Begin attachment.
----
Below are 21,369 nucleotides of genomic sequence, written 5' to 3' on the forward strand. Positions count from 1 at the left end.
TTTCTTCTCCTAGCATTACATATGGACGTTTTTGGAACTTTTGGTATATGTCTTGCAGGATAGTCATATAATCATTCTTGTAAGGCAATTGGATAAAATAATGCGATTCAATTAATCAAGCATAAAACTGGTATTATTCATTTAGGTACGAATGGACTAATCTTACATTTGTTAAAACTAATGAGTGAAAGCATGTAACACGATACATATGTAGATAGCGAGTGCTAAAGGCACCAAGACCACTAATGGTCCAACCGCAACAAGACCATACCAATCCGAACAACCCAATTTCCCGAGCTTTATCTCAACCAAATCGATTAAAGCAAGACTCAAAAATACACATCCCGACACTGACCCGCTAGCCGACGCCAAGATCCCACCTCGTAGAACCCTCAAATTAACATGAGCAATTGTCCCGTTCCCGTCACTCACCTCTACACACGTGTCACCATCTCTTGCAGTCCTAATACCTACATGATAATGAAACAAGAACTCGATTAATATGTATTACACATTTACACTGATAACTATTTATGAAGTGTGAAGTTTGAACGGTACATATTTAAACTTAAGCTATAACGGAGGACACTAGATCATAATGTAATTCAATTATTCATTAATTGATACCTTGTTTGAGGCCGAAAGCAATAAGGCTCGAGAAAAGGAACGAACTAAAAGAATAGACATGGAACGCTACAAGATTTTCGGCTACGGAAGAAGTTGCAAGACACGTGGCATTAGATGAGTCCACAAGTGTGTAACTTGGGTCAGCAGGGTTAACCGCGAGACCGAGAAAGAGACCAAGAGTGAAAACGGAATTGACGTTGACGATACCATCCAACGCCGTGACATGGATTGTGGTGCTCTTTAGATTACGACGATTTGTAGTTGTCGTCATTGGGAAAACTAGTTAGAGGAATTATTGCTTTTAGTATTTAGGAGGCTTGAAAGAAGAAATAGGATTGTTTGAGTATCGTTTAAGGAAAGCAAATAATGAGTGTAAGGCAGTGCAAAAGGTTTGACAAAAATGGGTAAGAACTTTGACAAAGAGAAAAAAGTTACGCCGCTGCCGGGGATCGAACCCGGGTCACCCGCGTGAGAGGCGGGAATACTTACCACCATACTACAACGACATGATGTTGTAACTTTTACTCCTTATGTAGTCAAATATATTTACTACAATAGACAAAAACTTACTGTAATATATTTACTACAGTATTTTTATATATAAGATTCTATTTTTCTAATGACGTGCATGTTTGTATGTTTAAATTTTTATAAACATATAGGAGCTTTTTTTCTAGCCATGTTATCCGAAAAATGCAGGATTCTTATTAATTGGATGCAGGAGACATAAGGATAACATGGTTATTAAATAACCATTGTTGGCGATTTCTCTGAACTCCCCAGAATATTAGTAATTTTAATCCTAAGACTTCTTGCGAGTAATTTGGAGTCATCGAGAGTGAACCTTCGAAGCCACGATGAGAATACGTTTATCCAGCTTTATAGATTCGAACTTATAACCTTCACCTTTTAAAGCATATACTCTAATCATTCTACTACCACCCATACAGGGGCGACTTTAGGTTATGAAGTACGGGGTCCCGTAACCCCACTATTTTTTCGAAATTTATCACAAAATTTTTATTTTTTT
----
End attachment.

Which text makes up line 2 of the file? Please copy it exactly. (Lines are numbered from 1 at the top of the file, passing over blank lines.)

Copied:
TTTCTTCTCCTAGCATTACATATGGACGTTTTTGGAACTTTTGGTATATGTCTTGCAGGATAGTCATATAATCATTCTTGTAAGGCAATTGGATAAAATAATGCGATTCAATTAATCAAGCATAAAACTGGTATTATTCATTTAGGTACGAATGGACTAATCTTACATTTGTTAAAACTAATGAGTGAAAGCATGTAACACGATACATATGTAGATAGCGAGTGCTAAAGGCACCAAGACCACTAATGGTCCAACCGCAACAAGACCATACCAATCCGAACAACCCAATTTCCCGAGCTTTATCTCAACCAAATCGATTAAAGCAAGACTCAAAAATACACATCCCGACACTGACCCGCTAGCCGACGCCAAGATCCCACCTCGTAGAACCCTCAAATTAACATGAGCAATTGTCCCGTTCCCGTCACTCACCTCTACACACGTGTCACCATCTCTTGCAGTCCTAATACCTACATGATAATGAAACAAGAACTCGATTAATATGTATTACACATTTACACTGATAACTATTTATGAAGTGTGAAGTTTGAACGGTACATATTTAAACTTAAGCTATAACGGAGGACACTAGATCATAATGTAATTCAATTATTCATTAATTGATACCTTGTTTGAGGCCGAAAGCAATAAGGCTCGAGAAAAGGAACGAACTAAAAGAATAGACATGGAACGCTACAAGATTTTCGGCTACGGAAGAAGTTGCAAGACACGTGGCATTAGATGAGTCCACAAGTGTGTAACTTGGGTCAGCAGGGTTAACCGCGAGACCGAGAAAGAGACCAAGAGTGAAAACGGAATTGACGTTGACGATACCATCCAACGCCGTGACATGGATTGTGGTGCTCTTTAGATTACGACGATTTGTAGTTGTCGTCATTGGGAAAACTAGTTAGAGGAATTATTGCTTTTAGTATTTAGGAGGCTTGAAAGAAGAAATAGGATTGTTTGAGTATCGTTTAAGGAAAGCAAATAATGAGTGTAAGGCAGTGCAAAAGGTTTGACAAAAATGGGTAAGAACTTTGACAAAGAGAAAAAAGTTACGCCGCTGCCGGGGATCGAACCCGGGTCACCCGCGTGAGAGGCGGGAATACTTACCACCATACTACAACGACATGATGTTGTAACTTTTACTCCTTATGTAGTCAAATATATTTACTACAATAGACAAAAACTTACTGTAATATATTTACTACAGTATTTTTATATATAAGATTCTATTTTTCTAATGACGTGCATGTTTGTATGTTTAAATTTTTATAAACATATAGGAGCTTTTTTTCTAGCCATGTTATCCGAAAAATGCAGGATTCTTATTAATTGGATGCAGGAGACATAAGGATAACATGGTTATTAAATAACCATTGTTGGCGATTTCTCTGAACTCCCCAGAATATTAGTAATTTTAATCCTAAGACTTCTTGCGAGTAATTTGGAGTCATCGAGAGTGAACCTTCGAAGCCACGATGAGAATACGTTTATCCAGCTTTATAGATTCGAACTTATAACCTTCACCTTTTAAAGCATATACTCTAATCATTCTACTACCACCCATACAGGGGCGACTTTAGGTTATGAAGTACGGGGTCCCGTAACCCCACTATTTTTTCGAAATTTATCACAAAATTTTTATTTTTTT